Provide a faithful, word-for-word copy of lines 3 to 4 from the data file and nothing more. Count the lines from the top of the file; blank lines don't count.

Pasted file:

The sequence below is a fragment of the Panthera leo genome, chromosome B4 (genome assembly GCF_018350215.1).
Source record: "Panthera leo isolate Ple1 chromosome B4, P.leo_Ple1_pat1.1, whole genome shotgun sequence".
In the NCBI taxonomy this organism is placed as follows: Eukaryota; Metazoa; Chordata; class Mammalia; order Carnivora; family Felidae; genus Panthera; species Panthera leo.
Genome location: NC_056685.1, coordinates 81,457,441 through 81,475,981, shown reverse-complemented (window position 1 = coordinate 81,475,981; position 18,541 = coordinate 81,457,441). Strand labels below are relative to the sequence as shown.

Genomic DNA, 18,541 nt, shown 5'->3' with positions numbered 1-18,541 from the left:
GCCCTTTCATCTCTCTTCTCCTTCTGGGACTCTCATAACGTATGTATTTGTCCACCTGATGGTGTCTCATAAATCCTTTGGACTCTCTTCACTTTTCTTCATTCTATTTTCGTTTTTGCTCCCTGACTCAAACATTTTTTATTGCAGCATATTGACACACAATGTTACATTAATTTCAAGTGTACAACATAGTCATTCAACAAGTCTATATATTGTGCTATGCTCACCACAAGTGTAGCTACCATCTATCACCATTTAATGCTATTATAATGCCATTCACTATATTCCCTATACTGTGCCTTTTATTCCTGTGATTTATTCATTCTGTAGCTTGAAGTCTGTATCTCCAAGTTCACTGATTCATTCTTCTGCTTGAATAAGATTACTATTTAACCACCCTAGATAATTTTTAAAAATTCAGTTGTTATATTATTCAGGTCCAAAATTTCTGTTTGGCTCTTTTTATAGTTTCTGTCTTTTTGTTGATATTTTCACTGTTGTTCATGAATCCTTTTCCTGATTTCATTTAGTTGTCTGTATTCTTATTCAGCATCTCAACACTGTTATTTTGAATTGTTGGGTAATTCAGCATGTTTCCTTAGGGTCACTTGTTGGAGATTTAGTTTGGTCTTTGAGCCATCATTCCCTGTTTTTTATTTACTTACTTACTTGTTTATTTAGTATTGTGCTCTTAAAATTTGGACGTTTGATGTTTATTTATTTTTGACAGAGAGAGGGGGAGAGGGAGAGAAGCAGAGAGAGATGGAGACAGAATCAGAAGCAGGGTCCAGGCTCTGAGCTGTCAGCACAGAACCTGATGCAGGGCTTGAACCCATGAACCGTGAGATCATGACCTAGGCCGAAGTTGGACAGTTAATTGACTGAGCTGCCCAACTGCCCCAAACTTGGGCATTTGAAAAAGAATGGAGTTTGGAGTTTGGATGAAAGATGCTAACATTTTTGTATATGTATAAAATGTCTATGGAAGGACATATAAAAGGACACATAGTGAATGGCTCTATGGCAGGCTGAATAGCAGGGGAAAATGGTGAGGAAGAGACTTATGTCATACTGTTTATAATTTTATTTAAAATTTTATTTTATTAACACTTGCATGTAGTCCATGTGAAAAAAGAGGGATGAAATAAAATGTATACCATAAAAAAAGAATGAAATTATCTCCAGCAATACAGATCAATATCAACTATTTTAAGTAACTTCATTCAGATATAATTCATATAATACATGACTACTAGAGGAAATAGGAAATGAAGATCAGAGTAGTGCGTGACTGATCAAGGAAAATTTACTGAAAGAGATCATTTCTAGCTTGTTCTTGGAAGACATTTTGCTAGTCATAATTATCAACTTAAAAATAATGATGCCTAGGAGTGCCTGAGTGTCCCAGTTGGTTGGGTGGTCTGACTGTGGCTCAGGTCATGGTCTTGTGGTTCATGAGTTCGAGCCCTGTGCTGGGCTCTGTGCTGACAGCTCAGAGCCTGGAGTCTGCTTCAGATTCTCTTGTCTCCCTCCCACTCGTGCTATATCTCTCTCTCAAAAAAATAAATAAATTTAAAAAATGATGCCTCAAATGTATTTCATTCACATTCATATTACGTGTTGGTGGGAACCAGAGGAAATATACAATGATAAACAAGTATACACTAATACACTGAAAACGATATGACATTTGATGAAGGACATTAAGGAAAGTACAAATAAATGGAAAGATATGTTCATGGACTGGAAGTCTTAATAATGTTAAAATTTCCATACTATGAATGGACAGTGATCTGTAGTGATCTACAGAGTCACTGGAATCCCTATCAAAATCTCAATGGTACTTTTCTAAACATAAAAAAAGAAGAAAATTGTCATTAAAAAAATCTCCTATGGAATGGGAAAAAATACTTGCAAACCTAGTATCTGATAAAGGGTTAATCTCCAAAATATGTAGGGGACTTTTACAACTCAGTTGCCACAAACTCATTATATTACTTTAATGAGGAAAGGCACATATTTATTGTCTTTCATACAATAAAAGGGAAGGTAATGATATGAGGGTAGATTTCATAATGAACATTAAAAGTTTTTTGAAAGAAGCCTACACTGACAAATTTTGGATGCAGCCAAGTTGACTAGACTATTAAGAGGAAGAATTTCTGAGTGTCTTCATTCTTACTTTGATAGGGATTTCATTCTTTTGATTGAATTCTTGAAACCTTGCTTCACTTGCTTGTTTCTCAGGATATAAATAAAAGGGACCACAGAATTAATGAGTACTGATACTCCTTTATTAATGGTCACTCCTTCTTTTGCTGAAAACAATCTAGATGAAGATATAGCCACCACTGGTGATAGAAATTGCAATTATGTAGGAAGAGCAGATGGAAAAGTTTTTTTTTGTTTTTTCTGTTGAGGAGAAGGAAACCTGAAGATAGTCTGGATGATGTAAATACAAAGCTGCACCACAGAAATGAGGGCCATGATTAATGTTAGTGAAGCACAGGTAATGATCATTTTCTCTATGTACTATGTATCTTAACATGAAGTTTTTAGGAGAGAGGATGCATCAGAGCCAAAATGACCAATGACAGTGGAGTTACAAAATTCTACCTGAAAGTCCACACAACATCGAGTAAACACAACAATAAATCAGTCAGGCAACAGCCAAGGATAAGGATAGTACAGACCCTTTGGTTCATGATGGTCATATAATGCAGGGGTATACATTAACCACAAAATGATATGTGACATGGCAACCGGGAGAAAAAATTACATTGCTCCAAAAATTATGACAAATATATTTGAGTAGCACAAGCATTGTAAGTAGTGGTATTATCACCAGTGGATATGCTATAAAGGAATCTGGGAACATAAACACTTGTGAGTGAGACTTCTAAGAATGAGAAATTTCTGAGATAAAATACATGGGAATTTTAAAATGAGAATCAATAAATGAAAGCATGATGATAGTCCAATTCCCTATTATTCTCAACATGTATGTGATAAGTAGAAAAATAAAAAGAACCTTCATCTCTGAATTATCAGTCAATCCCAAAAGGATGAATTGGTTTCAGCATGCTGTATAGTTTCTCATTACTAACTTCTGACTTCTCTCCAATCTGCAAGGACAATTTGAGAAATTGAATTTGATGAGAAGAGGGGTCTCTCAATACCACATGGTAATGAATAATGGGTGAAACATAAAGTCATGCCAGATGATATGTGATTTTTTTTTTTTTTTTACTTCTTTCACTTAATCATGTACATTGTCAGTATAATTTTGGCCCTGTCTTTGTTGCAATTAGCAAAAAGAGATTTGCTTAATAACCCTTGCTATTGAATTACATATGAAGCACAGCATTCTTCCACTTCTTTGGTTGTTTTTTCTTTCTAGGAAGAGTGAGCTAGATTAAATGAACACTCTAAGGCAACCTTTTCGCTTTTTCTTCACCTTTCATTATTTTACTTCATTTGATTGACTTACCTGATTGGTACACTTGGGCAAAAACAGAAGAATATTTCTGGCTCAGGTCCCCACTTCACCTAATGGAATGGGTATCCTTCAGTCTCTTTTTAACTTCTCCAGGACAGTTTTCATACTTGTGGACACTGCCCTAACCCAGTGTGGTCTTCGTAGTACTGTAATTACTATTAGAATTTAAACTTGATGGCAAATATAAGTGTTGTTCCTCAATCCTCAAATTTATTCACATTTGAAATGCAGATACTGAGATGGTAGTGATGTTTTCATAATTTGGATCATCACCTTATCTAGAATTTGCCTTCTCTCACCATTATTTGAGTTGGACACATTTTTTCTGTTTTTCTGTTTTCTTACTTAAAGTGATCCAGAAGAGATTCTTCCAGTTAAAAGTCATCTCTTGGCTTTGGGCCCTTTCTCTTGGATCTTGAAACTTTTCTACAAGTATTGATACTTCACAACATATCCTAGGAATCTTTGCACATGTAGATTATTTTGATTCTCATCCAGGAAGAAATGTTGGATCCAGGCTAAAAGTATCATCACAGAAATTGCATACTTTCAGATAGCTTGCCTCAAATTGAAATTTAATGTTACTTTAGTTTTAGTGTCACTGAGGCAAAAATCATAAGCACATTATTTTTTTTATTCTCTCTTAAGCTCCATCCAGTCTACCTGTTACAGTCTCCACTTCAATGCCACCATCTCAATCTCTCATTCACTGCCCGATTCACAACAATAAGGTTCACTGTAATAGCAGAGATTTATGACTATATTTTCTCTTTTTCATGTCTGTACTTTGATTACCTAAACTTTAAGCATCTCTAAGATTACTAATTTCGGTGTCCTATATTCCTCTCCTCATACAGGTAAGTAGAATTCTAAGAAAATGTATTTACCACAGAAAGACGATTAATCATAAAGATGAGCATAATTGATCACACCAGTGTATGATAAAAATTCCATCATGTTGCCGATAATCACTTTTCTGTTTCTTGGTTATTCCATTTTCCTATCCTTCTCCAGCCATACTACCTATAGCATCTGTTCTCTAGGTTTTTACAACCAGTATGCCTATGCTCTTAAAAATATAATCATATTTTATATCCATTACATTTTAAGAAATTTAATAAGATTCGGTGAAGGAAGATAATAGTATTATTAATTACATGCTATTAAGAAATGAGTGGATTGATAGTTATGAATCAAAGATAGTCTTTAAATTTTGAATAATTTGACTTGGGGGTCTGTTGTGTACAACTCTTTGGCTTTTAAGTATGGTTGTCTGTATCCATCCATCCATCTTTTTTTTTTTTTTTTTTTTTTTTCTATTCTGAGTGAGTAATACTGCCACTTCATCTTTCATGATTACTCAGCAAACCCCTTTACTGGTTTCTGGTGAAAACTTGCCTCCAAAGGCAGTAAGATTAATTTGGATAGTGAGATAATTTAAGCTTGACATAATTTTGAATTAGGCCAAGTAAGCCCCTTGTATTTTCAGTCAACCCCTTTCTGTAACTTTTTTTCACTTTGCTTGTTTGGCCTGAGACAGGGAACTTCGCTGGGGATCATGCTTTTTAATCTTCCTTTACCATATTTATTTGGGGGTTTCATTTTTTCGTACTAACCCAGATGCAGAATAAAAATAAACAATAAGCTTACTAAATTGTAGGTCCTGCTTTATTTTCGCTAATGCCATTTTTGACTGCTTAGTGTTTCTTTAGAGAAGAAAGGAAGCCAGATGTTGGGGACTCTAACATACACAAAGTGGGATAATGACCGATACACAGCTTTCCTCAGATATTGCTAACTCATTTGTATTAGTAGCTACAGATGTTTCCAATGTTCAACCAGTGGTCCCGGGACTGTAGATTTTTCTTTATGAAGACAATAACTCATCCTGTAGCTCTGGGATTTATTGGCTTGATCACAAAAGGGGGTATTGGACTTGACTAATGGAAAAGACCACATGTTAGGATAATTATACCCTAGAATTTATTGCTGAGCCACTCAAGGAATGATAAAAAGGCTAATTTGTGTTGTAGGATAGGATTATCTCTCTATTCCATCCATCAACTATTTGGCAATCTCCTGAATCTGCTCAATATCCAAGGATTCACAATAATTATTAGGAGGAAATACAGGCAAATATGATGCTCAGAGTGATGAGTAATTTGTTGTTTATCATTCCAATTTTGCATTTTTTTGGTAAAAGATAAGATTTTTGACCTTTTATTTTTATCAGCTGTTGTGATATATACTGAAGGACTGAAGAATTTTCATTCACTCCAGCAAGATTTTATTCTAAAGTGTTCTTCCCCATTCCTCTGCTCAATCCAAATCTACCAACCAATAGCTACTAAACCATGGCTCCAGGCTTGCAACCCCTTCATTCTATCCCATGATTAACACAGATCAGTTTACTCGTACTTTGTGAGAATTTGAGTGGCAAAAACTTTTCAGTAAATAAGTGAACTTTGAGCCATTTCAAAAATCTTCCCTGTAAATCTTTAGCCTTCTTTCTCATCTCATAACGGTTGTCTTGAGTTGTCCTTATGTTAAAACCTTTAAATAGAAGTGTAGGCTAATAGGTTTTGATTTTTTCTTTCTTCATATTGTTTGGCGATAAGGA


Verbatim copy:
In the NCBI taxonomy this organism is placed as follows: Eukaryota; Metazoa; Chordata; class Mammalia; order Carnivora; family Felidae; genus Panthera; species Panthera leo.
Genome location: NC_056685.1, coordinates 81,457,441 through 81,475,981, shown reverse-complemented (window position 1 = coordinate 81,475,981; position 18,541 = coordinate 81,457,441). Strand labels below are relative to the sequence as shown.